NASA disappoints ET seekers: Aliens not among ‘surprising’ findings on Jupiter moon (VIDEOS, PHOTOS)

Scenario for getting water to Europa’s surface. Artist's conception of ridges and fractures on Europa. © JPL-Caltech
When NASA announced a press conference about “surprising activity” on Europa, one of Jupiter’s many moons, rumors abounded. The agency then issued a spoiler alert: It’s not aliens. Instead, a probe has spotted possible water plumes erupting on Europa.

It was revealed during Monday’s teleconference that there is “statistically significant evidence” that plumes exist on the moon, although they warn this isn’t definitive proof. 

Based on new findings from images of Europa captured by the agency’s Hubble Space Telescope since 2014, NASA suggests the water is hidden miles below the icy surface scientists believe covers Europa.

One potential scenario is that the water is traveling from Europa’s subsurface ocean to the moon’s surface via vents in the thick ice.

The water basically erupts through the surface before raining back down on Europa’s surface. The plumes are estimated to rise about 125 miles (200 kilometers), according to a statement from NASA.

To date, the plumes have been appearing sporadically, which NASA says suggests that “the plumes could be highly variable” and “may erupt for some time and then die down.”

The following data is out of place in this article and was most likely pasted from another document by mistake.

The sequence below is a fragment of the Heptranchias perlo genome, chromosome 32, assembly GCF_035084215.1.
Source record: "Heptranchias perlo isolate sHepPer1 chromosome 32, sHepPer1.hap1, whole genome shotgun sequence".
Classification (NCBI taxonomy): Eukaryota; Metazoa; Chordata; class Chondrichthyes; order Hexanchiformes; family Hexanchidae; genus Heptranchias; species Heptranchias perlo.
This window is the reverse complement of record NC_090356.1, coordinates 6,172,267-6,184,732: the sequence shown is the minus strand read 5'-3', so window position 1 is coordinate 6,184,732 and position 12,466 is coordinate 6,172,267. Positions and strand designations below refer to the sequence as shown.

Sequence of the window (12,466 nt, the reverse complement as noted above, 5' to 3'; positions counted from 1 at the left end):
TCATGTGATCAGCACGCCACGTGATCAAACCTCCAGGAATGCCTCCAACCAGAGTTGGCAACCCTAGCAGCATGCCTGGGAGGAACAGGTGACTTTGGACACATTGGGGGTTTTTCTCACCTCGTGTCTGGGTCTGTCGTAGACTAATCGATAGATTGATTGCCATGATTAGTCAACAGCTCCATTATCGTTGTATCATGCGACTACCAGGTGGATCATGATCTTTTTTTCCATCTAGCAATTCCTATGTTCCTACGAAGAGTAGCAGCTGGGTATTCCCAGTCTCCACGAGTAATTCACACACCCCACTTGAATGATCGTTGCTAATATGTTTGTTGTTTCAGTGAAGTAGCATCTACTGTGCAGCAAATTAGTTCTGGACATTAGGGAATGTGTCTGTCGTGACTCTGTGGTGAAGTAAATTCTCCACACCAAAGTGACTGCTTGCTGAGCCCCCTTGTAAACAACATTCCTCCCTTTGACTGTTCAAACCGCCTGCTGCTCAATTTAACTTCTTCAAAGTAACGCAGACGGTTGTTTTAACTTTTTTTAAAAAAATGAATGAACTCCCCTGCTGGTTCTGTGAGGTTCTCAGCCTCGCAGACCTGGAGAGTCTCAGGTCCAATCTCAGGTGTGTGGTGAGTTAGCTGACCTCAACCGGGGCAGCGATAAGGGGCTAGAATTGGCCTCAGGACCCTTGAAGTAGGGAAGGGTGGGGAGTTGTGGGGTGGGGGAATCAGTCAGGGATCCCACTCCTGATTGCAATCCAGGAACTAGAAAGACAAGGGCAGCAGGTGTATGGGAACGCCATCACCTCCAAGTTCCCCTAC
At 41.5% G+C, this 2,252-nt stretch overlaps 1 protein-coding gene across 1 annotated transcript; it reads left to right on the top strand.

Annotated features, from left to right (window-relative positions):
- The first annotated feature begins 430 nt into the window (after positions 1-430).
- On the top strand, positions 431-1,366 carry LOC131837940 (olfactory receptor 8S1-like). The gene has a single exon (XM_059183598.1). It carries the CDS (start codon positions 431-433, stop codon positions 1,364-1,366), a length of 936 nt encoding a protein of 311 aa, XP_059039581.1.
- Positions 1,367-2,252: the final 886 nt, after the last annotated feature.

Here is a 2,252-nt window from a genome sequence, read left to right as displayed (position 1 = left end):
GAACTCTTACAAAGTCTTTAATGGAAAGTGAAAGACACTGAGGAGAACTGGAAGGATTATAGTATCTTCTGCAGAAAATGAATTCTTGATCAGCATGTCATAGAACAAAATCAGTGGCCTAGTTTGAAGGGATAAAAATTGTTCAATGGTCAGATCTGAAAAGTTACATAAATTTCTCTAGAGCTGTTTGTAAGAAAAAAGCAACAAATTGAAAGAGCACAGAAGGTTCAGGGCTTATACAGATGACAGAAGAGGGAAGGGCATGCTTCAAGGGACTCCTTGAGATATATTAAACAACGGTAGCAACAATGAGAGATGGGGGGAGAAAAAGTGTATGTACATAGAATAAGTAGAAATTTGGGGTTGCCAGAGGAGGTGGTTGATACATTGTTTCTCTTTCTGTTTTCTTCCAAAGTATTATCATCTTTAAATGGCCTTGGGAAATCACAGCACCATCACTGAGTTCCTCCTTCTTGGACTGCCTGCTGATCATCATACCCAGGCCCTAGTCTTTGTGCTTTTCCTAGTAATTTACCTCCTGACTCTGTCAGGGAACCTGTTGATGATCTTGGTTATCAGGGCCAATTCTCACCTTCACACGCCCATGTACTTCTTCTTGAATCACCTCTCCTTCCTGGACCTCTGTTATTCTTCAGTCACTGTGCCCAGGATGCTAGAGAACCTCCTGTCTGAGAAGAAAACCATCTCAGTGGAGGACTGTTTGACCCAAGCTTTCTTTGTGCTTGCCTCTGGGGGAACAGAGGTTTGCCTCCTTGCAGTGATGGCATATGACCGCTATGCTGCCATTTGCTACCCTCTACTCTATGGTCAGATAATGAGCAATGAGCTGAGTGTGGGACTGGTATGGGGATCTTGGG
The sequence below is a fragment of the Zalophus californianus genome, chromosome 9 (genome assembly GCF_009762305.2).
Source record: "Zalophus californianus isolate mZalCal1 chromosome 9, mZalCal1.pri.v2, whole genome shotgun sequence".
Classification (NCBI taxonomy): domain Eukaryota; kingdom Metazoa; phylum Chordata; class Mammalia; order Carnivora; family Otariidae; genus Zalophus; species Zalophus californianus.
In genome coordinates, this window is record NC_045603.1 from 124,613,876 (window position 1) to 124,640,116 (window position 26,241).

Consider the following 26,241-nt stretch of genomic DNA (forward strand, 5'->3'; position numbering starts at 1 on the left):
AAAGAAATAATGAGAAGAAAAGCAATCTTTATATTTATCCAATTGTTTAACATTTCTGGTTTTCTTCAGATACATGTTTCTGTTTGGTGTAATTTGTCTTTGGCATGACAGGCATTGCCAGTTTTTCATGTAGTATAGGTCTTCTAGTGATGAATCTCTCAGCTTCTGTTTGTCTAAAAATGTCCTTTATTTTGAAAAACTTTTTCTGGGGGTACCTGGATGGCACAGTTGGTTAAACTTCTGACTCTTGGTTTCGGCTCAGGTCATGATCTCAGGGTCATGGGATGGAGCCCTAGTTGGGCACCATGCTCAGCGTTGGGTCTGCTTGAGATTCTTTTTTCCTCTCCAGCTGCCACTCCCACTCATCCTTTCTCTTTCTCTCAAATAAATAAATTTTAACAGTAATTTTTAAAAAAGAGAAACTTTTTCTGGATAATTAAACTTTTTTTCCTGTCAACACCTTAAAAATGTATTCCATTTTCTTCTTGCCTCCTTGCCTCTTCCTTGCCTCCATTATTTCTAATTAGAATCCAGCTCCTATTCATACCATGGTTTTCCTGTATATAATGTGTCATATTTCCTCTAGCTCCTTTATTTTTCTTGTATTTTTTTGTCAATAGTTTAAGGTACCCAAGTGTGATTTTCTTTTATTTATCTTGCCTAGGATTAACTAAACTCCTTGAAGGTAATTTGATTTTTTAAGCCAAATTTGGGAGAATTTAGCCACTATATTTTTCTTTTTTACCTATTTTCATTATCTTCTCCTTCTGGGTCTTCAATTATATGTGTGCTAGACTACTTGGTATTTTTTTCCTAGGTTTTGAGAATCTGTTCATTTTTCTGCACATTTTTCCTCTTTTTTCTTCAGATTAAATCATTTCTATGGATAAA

This means that if the plumes definitely exist, scientists may be able to explore the ocean via the contents of the plumes being erupted, which may contain biological chemicals or even signs of ocean life. 

“Europa’s ocean is considered to be one of the most promising places that could potentially harbor life in the solar system,” said Geoff Yoder, acting associate administrator for NASA’s Science Mission Directorate in Washington. “These plumes, if they do indeed exist, may provide another way to sample Europa’s subsurface.”

Earlier this year, scientists said they “strongly believed” there was a “deep ocean of salty liquid water” beneath the moon’s icy shell. NASA says the ocean likely contains twice as much water as an ocean on Earth.

The findings also echo a separate study by NASA in 2012 which also detected evidence of water vapor erupting from Europa’s south polar region.

READ MORE: Jupiter’s moon sprays water vapors 200km into air

Each team used “totally independent methods” in their studies but ended up arriving at the same conclusion, with the latest offerings based on new material.

Prior to the teleconference, NASA tweeted a reminder about the announcement as well as a “spoiler alert” that their discovery was “NOT aliens.”

While NASA’s Juno spacecraft, which cost $1.1 billion, entered Jupiter’s orbit in July and will be circling the planet 37 times over the next 18 months, scientists said Monday that there are no current plans for Juno to be used in investigating the plumes.

If the existence of the water vapor plumes is confirmed, this would be the second such moon in the solar system, with NASA's Cassini orbiter detecting jets of water vapor and dust spewing off the surface of Saturn's moon Enceladus in 2005.